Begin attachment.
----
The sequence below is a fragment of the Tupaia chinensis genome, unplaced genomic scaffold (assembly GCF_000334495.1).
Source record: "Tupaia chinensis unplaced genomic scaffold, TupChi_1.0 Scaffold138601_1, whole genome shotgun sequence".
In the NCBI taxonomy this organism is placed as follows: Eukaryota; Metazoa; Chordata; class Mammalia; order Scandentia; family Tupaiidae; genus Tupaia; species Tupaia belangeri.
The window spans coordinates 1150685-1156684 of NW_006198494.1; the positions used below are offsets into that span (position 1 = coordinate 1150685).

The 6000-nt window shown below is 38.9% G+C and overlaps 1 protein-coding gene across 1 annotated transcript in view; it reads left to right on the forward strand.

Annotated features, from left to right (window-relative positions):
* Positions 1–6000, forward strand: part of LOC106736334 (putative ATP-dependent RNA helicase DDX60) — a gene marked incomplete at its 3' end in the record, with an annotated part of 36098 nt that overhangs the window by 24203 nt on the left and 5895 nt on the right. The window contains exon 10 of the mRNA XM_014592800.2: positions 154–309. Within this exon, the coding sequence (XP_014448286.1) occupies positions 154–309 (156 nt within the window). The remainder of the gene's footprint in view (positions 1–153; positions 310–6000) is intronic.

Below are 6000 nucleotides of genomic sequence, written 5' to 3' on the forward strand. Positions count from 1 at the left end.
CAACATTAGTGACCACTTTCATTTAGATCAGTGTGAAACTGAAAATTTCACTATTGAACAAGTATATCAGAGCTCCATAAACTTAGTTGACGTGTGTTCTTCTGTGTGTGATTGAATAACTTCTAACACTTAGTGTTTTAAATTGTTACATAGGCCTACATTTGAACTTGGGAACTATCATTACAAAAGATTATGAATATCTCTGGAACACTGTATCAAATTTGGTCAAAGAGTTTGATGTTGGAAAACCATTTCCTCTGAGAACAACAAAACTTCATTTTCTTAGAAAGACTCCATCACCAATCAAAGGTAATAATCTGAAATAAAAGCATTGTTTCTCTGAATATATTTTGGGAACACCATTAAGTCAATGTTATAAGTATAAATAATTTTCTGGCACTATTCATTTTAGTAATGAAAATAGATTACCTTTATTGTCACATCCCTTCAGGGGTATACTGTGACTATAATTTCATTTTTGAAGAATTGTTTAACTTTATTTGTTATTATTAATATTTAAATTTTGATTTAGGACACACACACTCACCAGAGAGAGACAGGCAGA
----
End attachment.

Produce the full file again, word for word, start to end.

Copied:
The sequence below is a fragment of the Tupaia chinensis genome, unplaced genomic scaffold (assembly GCF_000334495.1).
Source record: "Tupaia chinensis unplaced genomic scaffold, TupChi_1.0 Scaffold138601_1, whole genome shotgun sequence".
In the NCBI taxonomy this organism is placed as follows: Eukaryota; Metazoa; Chordata; class Mammalia; order Scandentia; family Tupaiidae; genus Tupaia; species Tupaia belangeri.
The window spans coordinates 1150685-1156684 of NW_006198494.1; the positions used below are offsets into that span (position 1 = coordinate 1150685).

The 6000-nt window shown below is 38.9% G+C and overlaps 1 protein-coding gene across 1 annotated transcript in view; it reads left to right on the forward strand.

Annotated features, from left to right (window-relative positions):
* Positions 1–6000, forward strand: part of LOC106736334 (putative ATP-dependent RNA helicase DDX60) — a gene marked incomplete at its 3' end in the record, with an annotated part of 36098 nt that overhangs the window by 24203 nt on the left and 5895 nt on the right. The window contains exon 10 of the mRNA XM_014592800.2: positions 154–309. Within this exon, the coding sequence (XP_014448286.1) occupies positions 154–309 (156 nt within the window). The remainder of the gene's footprint in view (positions 1–153; positions 310–6000) is intronic.

Below are 6000 nucleotides of genomic sequence, written 5' to 3' on the forward strand. Positions count from 1 at the left end.
CAACATTAGTGACCACTTTCATTTAGATCAGTGTGAAACTGAAAATTTCACTATTGAACAAGTATATCAGAGCTCCATAAACTTAGTTGACGTGTGTTCTTCTGTGTGTGATTGAATAACTTCTAACACTTAGTGTTTTAAATTGTTACATAGGCCTACATTTGAACTTGGGAACTATCATTACAAAAGATTATGAATATCTCTGGAACACTGTATCAAATTTGGTCAAAGAGTTTGATGTTGGAAAACCATTTCCTCTGAGAACAACAAAACTTCATTTTCTTAGAAAGACTCCATCACCAATCAAAGGTAATAATCTGAAATAAAAGCATTGTTTCTCTGAATATATTTTGGGAACACCATTAAGTCAATGTTATAAGTATAAATAATTTTCTGGCACTATTCATTTTAGTAATGAAAATAGATTACCTTTATTGTCACATCCCTTCAGGGGTATACTGTGACTATAATTTCATTTTTGAAGAATTGTTTAACTTTATTTGTTATTATTAATATTTAAATTTTGATTTAGGACACACACACTCACCAGAGAGAGACAGGCAGA